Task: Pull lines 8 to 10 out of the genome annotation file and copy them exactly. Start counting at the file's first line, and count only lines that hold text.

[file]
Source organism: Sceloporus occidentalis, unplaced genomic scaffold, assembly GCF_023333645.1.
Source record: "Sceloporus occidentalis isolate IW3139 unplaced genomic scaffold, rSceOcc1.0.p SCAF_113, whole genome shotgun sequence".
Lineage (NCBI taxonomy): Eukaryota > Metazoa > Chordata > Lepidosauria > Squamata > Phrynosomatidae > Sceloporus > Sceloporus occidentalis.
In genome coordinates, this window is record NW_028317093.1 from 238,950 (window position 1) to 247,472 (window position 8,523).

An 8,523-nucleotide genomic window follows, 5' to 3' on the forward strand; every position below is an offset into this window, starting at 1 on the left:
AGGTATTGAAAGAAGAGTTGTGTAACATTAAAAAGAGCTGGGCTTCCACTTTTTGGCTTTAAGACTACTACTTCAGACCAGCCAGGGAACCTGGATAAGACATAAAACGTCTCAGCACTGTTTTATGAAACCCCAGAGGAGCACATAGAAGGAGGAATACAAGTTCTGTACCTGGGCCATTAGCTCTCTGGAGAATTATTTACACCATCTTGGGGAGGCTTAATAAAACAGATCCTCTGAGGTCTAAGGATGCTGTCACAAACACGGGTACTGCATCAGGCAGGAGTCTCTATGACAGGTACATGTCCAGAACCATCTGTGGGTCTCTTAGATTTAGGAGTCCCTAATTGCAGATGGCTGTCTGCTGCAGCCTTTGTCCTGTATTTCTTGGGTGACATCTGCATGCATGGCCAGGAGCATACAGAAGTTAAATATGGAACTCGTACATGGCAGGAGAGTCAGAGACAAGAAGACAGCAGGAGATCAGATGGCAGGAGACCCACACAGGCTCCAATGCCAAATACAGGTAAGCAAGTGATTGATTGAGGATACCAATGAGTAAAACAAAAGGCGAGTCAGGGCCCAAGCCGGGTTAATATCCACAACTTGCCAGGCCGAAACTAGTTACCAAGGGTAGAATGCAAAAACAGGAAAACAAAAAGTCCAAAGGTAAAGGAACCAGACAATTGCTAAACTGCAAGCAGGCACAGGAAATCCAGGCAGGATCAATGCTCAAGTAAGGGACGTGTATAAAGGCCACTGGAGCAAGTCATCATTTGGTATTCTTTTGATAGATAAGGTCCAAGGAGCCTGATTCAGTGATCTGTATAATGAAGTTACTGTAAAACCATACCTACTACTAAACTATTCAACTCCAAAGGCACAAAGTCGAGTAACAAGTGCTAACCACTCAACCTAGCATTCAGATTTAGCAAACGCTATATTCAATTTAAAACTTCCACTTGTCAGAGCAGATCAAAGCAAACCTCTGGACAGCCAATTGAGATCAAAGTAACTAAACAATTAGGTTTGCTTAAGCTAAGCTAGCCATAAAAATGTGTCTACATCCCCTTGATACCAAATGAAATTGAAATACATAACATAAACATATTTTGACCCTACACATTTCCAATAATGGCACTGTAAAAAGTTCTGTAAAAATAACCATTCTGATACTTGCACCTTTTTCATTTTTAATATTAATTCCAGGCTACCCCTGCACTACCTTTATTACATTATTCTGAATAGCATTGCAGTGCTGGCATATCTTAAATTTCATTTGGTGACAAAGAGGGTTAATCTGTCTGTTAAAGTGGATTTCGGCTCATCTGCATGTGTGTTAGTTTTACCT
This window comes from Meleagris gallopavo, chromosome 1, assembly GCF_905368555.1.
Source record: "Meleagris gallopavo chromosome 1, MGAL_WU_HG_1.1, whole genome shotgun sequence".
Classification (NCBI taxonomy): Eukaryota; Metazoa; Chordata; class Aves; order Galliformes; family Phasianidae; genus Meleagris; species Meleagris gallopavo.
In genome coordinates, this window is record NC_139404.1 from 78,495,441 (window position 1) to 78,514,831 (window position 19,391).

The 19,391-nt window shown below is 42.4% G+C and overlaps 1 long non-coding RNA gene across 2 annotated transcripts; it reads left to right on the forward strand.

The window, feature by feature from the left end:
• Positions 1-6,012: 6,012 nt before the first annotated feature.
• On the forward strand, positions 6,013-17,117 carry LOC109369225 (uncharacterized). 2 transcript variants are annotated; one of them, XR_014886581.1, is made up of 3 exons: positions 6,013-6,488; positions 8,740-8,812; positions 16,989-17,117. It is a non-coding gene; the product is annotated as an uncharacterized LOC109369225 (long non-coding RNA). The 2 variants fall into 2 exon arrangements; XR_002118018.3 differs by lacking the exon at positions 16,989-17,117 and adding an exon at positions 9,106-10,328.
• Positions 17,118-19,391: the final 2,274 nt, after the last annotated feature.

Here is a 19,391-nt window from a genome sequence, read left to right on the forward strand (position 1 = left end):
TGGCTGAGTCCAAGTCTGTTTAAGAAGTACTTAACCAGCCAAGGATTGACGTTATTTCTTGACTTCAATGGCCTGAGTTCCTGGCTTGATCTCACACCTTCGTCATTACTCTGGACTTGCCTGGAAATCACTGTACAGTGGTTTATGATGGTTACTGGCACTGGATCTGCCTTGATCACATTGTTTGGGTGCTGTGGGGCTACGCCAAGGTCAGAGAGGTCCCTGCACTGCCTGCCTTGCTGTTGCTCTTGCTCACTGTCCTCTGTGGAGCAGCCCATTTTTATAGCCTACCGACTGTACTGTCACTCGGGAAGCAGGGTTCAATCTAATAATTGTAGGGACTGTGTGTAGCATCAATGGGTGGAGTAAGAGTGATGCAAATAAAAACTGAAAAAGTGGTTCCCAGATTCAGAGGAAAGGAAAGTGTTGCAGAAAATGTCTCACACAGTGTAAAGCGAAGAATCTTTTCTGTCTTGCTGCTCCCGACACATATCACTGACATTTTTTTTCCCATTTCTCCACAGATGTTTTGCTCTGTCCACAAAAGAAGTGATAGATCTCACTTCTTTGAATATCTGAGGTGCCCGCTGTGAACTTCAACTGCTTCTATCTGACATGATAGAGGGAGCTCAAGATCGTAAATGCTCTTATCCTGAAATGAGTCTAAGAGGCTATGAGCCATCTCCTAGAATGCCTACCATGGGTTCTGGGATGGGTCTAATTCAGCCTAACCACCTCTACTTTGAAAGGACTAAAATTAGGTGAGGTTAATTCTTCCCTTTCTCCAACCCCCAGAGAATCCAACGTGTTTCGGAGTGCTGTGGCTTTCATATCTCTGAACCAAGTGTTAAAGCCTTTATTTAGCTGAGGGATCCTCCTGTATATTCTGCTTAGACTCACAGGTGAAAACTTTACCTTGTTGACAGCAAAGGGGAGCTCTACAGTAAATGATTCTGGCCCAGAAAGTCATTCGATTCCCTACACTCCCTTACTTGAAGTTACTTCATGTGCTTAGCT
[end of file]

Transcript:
Source record: "Meleagris gallopavo chromosome 1, MGAL_WU_HG_1.1, whole genome shotgun sequence".
Classification (NCBI taxonomy): Eukaryota; Metazoa; Chordata; class Aves; order Galliformes; family Phasianidae; genus Meleagris; species Meleagris gallopavo.
In genome coordinates, this window is record NC_139404.1 from 78,495,441 (window position 1) to 78,514,831 (window position 19,391).